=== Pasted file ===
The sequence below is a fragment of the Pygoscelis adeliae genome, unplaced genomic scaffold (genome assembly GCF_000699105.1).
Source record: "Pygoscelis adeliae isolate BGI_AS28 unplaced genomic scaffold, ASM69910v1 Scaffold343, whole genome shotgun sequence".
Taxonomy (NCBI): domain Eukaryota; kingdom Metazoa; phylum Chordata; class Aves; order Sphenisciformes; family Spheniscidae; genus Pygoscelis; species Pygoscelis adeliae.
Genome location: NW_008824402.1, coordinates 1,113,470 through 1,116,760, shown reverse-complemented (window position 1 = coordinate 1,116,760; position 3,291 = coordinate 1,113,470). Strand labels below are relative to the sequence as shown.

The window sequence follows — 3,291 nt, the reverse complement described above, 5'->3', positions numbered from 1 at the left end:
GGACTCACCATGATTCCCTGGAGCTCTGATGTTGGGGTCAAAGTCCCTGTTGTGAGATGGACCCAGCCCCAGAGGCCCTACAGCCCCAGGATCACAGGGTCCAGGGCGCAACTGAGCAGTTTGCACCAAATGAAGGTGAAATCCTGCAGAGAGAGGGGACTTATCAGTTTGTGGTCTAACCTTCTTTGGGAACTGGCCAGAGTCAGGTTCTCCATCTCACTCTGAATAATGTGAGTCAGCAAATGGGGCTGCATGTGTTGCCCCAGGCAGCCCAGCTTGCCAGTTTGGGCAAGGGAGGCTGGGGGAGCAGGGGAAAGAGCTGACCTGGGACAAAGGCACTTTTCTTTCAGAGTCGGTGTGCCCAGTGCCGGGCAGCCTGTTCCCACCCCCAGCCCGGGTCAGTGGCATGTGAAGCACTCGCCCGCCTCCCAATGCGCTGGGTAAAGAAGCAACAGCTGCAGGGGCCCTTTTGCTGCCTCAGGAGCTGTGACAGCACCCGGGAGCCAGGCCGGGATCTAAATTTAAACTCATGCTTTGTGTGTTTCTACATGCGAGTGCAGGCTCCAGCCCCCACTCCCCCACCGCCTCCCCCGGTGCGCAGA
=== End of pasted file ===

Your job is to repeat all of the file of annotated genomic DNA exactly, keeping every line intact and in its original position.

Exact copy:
The sequence below is a fragment of the Pygoscelis adeliae genome, unplaced genomic scaffold (genome assembly GCF_000699105.1).
Source record: "Pygoscelis adeliae isolate BGI_AS28 unplaced genomic scaffold, ASM69910v1 Scaffold343, whole genome shotgun sequence".
Taxonomy (NCBI): domain Eukaryota; kingdom Metazoa; phylum Chordata; class Aves; order Sphenisciformes; family Spheniscidae; genus Pygoscelis; species Pygoscelis adeliae.
Genome location: NW_008824402.1, coordinates 1,113,470 through 1,116,760, shown reverse-complemented (window position 1 = coordinate 1,116,760; position 3,291 = coordinate 1,113,470). Strand labels below are relative to the sequence as shown.

The window sequence follows — 3,291 nt, the reverse complement described above, 5'->3', positions numbered from 1 at the left end:
GGACTCACCATGATTCCCTGGAGCTCTGATGTTGGGGTCAAAGTCCCTGTTGTGAGATGGACCCAGCCCCAGAGGCCCTACAGCCCCAGGATCACAGGGTCCAGGGCGCAACTGAGCAGTTTGCACCAAATGAAGGTGAAATCCTGCAGAGAGAGGGGACTTATCAGTTTGTGGTCTAACCTTCTTTGGGAACTGGCCAGAGTCAGGTTCTCCATCTCACTCTGAATAATGTGAGTCAGCAAATGGGGCTGCATGTGTTGCCCCAGGCAGCCCAGCTTGCCAGTTTGGGCAAGGGAGGCTGGGGGAGCAGGGGAAAGAGCTGACCTGGGACAAAGGCACTTTTCTTTCAGAGTCGGTGTGCCCAGTGCCGGGCAGCCTGTTCCCACCCCCAGCCCGGGTCAGTGGCATGTGAAGCACTCGCCCGCCTCCCAATGCGCTGGGTAAAGAAGCAACAGCTGCAGGGGCCCTTTTGCTGCCTCAGGAGCTGTGACAGCACCCGGGAGCCAGGCCGGGATCTAAATTTAAACTCATGCTTTGTGTGTTTCTACATGCGAGTGCAGGCTCCAGCCCCCACTCCCCCACCGCCTCCCCCGGTGCGCAGA